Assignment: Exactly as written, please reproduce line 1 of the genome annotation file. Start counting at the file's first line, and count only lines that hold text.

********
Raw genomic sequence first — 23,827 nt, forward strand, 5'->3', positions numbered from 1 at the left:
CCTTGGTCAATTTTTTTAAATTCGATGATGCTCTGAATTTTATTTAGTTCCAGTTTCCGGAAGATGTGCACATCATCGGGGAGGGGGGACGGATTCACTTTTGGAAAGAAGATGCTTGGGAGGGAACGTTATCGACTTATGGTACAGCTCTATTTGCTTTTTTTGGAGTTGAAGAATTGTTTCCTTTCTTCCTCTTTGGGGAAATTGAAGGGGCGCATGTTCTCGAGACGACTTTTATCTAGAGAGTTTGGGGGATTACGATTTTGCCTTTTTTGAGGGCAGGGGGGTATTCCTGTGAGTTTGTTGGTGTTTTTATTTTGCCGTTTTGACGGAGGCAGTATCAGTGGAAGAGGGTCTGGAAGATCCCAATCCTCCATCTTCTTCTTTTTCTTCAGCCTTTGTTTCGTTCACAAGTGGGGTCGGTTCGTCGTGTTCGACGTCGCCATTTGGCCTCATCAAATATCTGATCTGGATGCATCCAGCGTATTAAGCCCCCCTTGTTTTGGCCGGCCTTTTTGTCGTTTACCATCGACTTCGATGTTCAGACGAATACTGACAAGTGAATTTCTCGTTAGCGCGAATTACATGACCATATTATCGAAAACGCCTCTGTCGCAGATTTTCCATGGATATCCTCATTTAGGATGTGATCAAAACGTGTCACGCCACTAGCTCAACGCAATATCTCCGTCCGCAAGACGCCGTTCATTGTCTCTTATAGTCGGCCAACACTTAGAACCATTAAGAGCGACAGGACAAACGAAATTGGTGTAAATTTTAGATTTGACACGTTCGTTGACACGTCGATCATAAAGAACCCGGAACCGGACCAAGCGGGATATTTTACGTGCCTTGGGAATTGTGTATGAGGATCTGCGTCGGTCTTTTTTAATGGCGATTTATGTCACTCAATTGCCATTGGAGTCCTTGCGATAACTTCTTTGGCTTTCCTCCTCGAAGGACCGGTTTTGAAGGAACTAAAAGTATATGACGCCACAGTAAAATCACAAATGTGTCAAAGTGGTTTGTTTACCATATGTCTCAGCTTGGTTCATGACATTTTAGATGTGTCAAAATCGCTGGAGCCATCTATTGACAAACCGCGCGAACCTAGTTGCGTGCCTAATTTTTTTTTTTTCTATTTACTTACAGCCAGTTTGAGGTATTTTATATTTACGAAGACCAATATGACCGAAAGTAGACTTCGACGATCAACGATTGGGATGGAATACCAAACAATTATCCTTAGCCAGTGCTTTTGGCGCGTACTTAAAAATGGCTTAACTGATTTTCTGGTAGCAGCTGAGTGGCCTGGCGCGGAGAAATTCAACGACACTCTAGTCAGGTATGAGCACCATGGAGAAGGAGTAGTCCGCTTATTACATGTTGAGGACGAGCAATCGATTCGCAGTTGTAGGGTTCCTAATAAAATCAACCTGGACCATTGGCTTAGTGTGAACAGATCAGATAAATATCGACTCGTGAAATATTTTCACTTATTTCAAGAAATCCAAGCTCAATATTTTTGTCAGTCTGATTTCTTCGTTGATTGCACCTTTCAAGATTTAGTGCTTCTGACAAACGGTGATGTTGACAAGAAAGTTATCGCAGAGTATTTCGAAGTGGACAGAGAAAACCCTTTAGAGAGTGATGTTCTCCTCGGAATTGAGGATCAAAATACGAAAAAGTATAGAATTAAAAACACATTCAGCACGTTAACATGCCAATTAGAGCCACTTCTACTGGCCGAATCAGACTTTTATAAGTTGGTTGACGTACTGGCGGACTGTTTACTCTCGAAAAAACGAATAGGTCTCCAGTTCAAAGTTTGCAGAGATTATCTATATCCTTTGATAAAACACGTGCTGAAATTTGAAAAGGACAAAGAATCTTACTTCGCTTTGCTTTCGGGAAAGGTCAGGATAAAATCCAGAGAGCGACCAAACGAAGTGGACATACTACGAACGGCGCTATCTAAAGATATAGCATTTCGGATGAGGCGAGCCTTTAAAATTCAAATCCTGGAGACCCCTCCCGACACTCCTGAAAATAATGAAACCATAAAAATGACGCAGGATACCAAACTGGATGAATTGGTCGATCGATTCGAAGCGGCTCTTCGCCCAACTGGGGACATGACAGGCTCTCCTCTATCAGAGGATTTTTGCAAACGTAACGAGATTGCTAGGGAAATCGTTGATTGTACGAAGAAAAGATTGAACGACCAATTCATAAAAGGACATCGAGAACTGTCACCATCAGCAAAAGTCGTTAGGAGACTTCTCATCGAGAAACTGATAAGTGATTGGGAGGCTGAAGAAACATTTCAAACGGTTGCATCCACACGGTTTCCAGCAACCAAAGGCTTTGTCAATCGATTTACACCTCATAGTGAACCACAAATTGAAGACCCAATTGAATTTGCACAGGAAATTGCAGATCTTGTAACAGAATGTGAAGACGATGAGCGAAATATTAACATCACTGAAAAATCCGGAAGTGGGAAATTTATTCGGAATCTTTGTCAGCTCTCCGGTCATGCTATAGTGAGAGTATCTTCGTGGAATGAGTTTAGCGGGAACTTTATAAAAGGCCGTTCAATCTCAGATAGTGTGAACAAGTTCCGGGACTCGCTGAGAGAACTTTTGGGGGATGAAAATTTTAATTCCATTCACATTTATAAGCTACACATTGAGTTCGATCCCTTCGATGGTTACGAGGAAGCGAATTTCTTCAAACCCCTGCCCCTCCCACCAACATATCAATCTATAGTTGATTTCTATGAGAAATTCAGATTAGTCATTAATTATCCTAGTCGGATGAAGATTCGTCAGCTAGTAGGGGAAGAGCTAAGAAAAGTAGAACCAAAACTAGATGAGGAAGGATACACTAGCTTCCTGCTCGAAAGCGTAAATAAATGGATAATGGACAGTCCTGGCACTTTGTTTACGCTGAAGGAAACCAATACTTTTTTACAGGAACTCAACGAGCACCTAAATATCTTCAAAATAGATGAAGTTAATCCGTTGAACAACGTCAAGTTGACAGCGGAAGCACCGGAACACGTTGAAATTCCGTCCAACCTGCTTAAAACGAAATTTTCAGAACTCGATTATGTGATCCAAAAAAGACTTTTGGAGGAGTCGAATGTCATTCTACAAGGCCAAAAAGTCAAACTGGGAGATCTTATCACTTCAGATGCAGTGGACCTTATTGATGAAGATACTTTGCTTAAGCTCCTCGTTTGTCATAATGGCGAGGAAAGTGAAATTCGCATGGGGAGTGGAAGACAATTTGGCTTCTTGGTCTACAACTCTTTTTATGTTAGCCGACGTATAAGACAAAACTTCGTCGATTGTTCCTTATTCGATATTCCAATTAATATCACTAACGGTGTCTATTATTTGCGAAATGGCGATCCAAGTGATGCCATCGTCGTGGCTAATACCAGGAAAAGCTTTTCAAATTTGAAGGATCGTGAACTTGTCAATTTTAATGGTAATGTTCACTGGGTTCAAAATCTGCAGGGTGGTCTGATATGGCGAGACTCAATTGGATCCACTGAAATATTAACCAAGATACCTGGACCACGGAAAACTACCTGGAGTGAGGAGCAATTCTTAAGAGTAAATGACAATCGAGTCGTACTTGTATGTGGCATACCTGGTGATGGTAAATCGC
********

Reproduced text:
Raw genomic sequence first — 23,827 nt, forward strand, 5'->3', positions numbered from 1 at the left: